I just got back from a trip to Panama. (It was my first international trip in 27 months, thanks to COVID. Read more about traveling there in the COVID age on this other post.) It’s nearly impossible to overstate how highly my expectations were exceeded. I guess I expected something like Costa Rica with a big man-made river running through the middle. And indeed, lots of people in Panama talked about comparisons to Costa Rica during my visit. However, after ten days there, I believe Panama needs to be described in terms of its own. Sure, it’s a Central American country with a lot of wildlife and a commitment to the environment. But it is SO MUCH MORE. Here are some reasons I think Panama is worth a closer look:

  1. The Panama Canal is an ecosystem. The Panama Canal is a crucial driver of Panama’s economy. And the only way to maintain adequate water levels and depth for billions of dollars worth of cargo to run through the canal each year is to preserve the integrity of the canal’s watershed. This waterway is not just a series of locks; between them lies nearly a hundred linear miles of freshwater lake habitat dotted with islands, lined with lowland jungle, and thrumming with wildlife. Despite strong interest from industry, the government has prevented building along the shores. This ecosystem is too important for the country’s prosperity to risk through development.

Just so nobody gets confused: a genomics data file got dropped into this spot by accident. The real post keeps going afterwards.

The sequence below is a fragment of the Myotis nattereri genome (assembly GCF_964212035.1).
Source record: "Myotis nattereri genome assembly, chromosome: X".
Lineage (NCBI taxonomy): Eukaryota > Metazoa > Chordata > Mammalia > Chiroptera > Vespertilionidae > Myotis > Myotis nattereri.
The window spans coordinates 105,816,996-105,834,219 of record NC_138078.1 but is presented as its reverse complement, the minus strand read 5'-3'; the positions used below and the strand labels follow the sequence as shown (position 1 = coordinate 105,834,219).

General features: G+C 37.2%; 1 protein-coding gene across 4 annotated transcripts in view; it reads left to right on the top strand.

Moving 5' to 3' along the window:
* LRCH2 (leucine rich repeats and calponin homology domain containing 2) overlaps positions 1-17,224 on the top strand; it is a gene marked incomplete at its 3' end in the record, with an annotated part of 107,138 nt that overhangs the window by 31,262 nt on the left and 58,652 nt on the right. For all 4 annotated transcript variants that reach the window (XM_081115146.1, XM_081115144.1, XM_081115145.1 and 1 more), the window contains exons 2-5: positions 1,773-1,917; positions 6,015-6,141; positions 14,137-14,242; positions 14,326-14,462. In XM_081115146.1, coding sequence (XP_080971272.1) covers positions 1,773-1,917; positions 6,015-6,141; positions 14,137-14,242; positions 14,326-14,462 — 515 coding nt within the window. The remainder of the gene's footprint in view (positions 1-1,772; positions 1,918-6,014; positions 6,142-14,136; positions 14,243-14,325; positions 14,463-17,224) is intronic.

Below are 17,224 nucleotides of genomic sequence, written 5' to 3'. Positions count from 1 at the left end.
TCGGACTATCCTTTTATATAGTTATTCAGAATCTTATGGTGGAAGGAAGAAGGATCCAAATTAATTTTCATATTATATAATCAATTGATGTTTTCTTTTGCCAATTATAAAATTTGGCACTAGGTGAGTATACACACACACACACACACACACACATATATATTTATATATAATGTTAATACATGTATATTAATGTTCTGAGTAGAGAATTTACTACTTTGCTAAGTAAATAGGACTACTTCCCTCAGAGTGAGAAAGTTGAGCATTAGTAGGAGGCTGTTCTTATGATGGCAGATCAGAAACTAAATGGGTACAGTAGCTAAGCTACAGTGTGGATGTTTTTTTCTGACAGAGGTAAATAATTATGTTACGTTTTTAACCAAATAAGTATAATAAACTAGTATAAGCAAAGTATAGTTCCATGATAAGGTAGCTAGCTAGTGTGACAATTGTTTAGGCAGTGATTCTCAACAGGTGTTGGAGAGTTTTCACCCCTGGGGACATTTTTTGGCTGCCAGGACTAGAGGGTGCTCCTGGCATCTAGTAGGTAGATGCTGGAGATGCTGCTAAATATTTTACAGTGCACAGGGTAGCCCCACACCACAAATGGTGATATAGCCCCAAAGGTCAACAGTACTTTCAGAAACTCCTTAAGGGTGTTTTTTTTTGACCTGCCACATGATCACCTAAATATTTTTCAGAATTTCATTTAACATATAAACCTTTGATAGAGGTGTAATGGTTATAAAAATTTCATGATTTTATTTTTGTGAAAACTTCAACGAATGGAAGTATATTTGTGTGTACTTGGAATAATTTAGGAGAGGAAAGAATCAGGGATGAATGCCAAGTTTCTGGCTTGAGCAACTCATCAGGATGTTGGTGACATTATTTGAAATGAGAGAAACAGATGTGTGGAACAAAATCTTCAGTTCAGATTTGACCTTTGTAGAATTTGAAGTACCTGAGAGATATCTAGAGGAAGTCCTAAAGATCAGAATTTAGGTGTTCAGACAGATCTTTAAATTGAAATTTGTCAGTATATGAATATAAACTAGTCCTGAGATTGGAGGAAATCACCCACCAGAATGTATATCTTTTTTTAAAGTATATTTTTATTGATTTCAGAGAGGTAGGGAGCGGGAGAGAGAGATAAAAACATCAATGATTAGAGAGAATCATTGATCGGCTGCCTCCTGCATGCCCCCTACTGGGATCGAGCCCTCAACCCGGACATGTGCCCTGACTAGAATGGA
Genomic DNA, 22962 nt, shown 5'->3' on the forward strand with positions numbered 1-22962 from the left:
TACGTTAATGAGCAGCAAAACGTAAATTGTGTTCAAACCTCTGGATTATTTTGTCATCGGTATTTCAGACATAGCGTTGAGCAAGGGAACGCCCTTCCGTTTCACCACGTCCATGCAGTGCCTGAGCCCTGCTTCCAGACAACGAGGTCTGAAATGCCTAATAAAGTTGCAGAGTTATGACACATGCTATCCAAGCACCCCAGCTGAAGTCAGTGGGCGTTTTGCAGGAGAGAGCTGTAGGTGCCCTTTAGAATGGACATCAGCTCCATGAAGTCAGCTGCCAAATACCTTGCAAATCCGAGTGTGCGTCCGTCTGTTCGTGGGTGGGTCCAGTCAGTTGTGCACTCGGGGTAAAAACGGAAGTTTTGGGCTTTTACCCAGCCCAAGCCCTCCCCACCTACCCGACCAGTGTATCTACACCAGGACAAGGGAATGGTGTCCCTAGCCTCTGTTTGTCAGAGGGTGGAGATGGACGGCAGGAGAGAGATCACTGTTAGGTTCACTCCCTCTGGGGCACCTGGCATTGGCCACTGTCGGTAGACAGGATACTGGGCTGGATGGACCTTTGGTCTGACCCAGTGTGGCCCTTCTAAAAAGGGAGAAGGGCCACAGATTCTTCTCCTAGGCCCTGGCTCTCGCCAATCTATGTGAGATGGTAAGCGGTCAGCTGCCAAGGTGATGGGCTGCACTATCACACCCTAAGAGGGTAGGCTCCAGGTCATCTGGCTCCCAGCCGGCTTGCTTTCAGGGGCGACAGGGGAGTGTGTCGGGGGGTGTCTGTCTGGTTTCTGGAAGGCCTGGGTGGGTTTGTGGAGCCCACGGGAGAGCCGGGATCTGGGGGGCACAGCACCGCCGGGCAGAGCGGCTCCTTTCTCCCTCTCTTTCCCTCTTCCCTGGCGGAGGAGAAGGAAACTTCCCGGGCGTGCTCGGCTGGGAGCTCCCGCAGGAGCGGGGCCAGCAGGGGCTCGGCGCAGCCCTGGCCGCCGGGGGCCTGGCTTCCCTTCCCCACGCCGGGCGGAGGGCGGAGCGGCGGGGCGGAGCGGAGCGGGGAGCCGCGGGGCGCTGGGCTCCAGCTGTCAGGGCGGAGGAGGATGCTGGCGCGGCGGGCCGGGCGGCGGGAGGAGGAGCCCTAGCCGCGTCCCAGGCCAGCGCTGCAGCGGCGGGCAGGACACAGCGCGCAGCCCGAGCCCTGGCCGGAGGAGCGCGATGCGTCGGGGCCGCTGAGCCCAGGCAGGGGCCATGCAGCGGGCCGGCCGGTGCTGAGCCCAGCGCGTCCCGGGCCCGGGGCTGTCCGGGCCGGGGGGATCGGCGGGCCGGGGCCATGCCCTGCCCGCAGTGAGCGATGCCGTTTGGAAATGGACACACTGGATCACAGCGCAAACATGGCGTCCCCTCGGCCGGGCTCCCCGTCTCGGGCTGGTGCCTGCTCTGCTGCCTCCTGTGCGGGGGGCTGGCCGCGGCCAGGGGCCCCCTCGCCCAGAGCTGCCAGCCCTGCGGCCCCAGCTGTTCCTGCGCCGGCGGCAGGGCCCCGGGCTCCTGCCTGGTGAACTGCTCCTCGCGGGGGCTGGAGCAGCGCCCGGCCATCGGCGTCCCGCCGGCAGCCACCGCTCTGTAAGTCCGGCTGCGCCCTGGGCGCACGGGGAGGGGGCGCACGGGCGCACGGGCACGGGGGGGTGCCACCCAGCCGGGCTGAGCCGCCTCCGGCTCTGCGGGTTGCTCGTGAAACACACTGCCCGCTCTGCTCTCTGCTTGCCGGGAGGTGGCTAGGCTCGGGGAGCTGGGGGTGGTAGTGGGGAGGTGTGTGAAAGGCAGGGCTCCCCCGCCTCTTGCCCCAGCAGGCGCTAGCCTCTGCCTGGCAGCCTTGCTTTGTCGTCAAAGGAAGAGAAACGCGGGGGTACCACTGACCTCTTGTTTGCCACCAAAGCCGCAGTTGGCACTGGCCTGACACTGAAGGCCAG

2. Regenerative Tourism is a commitment of the current government. Current government and business leaders see even greater potential for a symbiotic relationship between the economy and the environment. The tourism ministry in Panama is embracing global trends for regenerative tourism. There is a movement in the sector to preserve, rebuild, and leverage the incredible natural resources that make the nation a unique travel destination. They are on track to growing tourism as a share of Panama’s GDP, and growing the country’s prosperity in the process.
  3. The tourism industry is still in its infancy in Panama. It is exciting to see sustainable tourism taking root in Panama. Meanwhile, current visitors are getting in at the start of something fresh. There is no over-developed resort area or over-touristed bar scene. As new infrastructure is established, it is happening with the perspective of today’s climate consciousness and social responsibility. Right now there are still areas of the country that aren’t polished for luxury tourism – and local people who aren’t jaded about meeting visitors. It is a delightful moment.
  4. Finance is Panama’s biggest economic sector. Panama’s economy is more well-developed than I had realized, although perhaps that was naive of me. The country has long held business-friendly financial and economic policies. Even before Panama reclaimed control of the canal from the US in 2000, many companies maintained Panamanian bank accounts. This became even more common when Panama took over canal governance. Even prior to the construction of the canal, Panama provided the easiest trade route from one side of the Americas to the other, making it a nexus of trade and economic power. As a result, Panama is fortunate to have greater prosperity and less extreme poverty than other Central American countries.